MY COTTAGE IS SITUATED NEXT TO AN APPARTMENT BLOCK. We have ajoining car parks [parking lots]. A neighbour from the building next door placed in concrete a professional basketball stand on the border of our 2 car parks .
The noise of the the ball smacking in to it resounds around our house. We are affected because it is placed right outside our our house it booms off of every wall in our house and can be heard in every room. For a whole year the noise was taking over our lives. I have 6 children, my children couldn’t even study for tests, let alone take a nap.
My husband begged them to take it down and after a year of youths coming and playing day and night and shabbos and yomtov [even though there was a curfew set of no playing after 8pm] We finally complained.
The neighbour after much ado suggested we build a wall at our expense with planning permission. It would probably need to be 8 foot tall, and we would lose half of our view. A compromise was reached that they would restrict play just to 2 families by placing a lock on it ,since the boys of theses families are away at school, this was a great improvement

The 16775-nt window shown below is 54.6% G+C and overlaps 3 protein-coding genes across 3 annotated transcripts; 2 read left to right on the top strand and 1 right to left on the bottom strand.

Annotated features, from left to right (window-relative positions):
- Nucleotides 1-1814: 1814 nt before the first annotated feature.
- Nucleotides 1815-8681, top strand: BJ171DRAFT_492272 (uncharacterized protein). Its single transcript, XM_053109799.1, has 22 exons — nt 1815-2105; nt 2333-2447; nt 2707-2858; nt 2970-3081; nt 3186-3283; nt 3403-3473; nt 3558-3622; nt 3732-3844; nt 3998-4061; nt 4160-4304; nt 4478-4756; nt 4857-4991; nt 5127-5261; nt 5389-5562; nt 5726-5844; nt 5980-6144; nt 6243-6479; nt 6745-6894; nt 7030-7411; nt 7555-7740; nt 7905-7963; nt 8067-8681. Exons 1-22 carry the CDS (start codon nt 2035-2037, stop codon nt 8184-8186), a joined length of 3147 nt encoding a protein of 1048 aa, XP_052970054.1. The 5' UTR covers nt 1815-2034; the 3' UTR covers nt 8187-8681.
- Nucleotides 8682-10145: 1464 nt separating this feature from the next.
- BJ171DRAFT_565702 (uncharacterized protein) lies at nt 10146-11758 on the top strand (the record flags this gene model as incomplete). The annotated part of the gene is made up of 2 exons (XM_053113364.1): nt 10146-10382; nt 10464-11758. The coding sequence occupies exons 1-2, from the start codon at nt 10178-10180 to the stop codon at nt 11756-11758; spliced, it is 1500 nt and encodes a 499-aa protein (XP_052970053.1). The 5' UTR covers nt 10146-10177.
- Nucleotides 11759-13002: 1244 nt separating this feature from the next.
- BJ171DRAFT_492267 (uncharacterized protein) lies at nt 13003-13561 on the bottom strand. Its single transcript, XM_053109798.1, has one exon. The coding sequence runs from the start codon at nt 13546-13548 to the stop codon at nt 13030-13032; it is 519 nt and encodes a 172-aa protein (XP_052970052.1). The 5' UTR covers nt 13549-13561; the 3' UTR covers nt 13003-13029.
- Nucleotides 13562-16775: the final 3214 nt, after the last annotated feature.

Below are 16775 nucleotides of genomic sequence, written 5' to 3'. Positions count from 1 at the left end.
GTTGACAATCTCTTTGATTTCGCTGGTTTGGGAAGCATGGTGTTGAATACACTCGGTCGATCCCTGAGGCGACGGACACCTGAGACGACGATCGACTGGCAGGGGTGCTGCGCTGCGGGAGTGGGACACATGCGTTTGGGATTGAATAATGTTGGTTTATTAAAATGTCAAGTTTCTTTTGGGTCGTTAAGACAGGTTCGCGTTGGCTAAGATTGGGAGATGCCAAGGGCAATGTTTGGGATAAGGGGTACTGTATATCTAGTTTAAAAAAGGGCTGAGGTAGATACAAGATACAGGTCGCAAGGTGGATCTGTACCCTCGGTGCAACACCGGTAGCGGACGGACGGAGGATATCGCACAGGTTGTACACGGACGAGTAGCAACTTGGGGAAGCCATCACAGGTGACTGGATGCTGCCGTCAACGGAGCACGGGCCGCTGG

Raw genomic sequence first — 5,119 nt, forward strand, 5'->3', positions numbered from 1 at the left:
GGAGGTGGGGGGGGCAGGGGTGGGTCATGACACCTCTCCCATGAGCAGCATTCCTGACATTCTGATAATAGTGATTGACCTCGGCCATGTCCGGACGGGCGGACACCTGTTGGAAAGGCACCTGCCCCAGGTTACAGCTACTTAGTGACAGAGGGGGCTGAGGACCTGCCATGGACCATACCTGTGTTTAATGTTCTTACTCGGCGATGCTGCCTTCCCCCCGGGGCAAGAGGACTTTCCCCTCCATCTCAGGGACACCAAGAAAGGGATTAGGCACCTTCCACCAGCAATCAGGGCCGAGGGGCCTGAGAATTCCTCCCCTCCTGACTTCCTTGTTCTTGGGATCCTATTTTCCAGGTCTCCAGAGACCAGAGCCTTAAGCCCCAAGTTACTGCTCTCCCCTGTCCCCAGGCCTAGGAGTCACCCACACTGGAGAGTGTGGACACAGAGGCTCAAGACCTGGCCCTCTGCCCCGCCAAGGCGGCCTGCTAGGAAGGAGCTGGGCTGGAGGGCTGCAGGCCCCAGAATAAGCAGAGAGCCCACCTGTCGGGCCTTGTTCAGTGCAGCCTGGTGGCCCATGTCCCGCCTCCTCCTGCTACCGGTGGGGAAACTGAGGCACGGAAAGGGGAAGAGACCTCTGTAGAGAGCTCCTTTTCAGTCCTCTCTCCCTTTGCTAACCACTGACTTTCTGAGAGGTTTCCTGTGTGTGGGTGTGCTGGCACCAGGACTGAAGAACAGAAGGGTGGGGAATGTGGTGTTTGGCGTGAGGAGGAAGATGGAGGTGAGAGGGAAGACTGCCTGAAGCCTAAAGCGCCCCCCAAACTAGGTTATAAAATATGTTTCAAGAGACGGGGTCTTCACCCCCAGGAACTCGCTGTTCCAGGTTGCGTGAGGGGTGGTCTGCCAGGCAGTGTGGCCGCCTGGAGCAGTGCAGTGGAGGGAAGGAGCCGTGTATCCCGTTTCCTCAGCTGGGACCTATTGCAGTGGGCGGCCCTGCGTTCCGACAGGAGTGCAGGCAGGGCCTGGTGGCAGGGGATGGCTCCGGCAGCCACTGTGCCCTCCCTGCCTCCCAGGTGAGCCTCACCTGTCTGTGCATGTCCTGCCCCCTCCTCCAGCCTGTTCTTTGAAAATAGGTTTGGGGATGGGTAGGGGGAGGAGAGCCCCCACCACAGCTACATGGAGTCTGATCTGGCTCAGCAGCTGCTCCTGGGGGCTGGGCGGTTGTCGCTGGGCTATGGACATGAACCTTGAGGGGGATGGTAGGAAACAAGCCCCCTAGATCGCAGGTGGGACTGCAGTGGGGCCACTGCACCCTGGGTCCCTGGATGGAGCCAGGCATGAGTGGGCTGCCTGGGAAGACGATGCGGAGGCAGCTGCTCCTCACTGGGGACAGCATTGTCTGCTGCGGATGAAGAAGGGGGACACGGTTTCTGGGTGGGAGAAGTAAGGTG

However, of course when they return they play and our holidays are wrecked. The whole of pesach was a nightmare, and they would break the curfew. During Succot we couldn’t sit in our succah, summer vacation etc. we cant open our windows or sit in our garden. It makes us all stressed, and yet we are made to feel that we are the nudniks.
They have told us if we like we can find a way to silence the noise, presumably at our expense, as long as it doesn’t impede on their game. But it is made of steel and fiberglass, and they play very hard on it. We were advised that even if we try we will not be able to make much of a difference.
What is the halacha please?
The way the question is presented, the noise disturbance goes far beyond the accepted levels, and you would be within your rights to prevent the neighbours from playing basketball, or to find an arrangement that does not disturb.
Sources: Concerning noise disturbance, see Rivash 196; Rema 156:2; Chazon Ish, Nezikin 13:11. In this case, playing basketball is not part of a person’s basic living requirements, and would therefore fit into the category that Chazon Ish writes of, whereby neighbours are in their rights to object to the noise. Questions of what is ‘normal’ or ‘bearable’ depend on the general custom, and in this case the level of disturbance certainly seems to be beyond the ‘normal.’